‘Good Days’ yet to dawn: Is Modi failed to give new direction to India’s listless economy?
NEW DELHI: When Prime Minister Narendra Modi swept to
power in India’s most resounding election victory in decades, he promised to
revive the sluggish economy, rein in rising food prices, tackle corruption and
overhaul his predecessor’s lacklustre foreign policy.
Many Indians, long accustomed to political stagnation,
believed him. But in recent weeks, critics – and even many supporters – have
started to accuse him of squandering his powerful mandate in this boisterous
country of 1.3 billion people, where such overwhelming election victories are
While acknowledging that Modi only took office in May,
they say they see no change, just more of the same.
Despite Modi’s declarations to engage archrival
Pakistan – and inviting Prime Minister Nawaz Sharif to his inauguration – ties
between the two nations remain stuck where they have been for at least a
The recent national budget announcement – despite
promises of urgent reforms – failed to provide new direction to India’s
listless economy. And Modi’s pledge to clean up the political system has been
tainted by the appointment of Amit Shah, a long-time adviser, to a top
political post even though he is facing murder charges.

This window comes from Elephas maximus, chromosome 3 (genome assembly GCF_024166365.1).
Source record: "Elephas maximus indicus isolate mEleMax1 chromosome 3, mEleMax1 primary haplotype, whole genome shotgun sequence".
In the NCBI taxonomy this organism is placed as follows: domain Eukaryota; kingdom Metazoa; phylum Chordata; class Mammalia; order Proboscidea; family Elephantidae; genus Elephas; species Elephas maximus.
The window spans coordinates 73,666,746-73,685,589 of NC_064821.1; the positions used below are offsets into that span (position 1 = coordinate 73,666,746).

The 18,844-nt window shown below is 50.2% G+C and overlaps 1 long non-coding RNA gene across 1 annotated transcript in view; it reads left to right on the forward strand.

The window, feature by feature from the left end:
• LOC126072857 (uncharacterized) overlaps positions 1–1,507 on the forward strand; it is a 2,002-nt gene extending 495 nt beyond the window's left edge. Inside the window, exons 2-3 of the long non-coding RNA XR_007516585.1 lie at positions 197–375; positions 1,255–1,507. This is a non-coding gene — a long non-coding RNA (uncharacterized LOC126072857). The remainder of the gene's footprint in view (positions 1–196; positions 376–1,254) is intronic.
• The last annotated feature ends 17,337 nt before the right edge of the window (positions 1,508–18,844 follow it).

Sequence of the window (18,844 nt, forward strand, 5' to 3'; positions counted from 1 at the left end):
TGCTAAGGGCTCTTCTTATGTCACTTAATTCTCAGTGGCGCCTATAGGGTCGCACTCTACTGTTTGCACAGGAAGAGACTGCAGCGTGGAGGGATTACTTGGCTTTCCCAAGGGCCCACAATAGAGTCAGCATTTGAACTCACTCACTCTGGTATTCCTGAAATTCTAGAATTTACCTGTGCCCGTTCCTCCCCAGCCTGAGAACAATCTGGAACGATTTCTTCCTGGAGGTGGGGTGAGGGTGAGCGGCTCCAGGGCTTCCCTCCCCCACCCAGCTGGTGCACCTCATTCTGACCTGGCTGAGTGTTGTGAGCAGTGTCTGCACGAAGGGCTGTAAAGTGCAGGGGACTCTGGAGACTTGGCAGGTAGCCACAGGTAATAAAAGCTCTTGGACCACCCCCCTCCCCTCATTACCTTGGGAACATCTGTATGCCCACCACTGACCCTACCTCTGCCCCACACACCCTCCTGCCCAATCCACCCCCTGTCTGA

“For a government that promised a new narrative, the
adjustment to old ways is striking,” Pratap Bhanu Mehta, who heads the Centre
for Policy Research in New Delhi, wrote in the Indian Express newspaper
The grumbling can be seen on newspaper opinion pages
and heard in the bazaars of New Delhi, where people from all walks of life shop
for food. Staples of the Indian kitchen like potatoes and tomatoes continue to
cost well over a dollar per kilogram, exorbitant for many people. Under the
campaign slogan of “Better Days Ahead,” Modi’s party had promised to control
food prices, among other things.
“Who can afford to eat tomatoes these days?” asked
Sunehri Devi, a 70-year-old who says she’s learning to cook without the key
ingredient in almost every Indian curry. “If I buy the tomatoes I won’t be able
to buy anything else.”
As she filled her shopping bags with potatoes and
pumpkin, Devi said the new government has dashed her hopes of a quick fix to the
surging living costs. “These politicians all make big promises before
elections,” she said. “And now not a squeak out of them.”
Some say Modi’s government should be given some
breathing room. “You can’t start attacking it from day one because it hasn’t
really done anything worthy of attack,” said Ashok Malik, a political analyst
and journalist. “But within four or five months I expect more regular criticism
Modi’s right-wing Bharatiya Janata Party says the
government is only three months old and that addressing India’s many complex
problems will take time. “We have had to deal with a lot of problems left
behind by the previous government. There are challenges like inflation, and we
will tackle them strongly,” said Mukhtar Abbas Naqvi, spokesman for the BJP.
“One must remember that this is not a verdict for two
or four or six months,” he said. “We have a mandate for five years and our work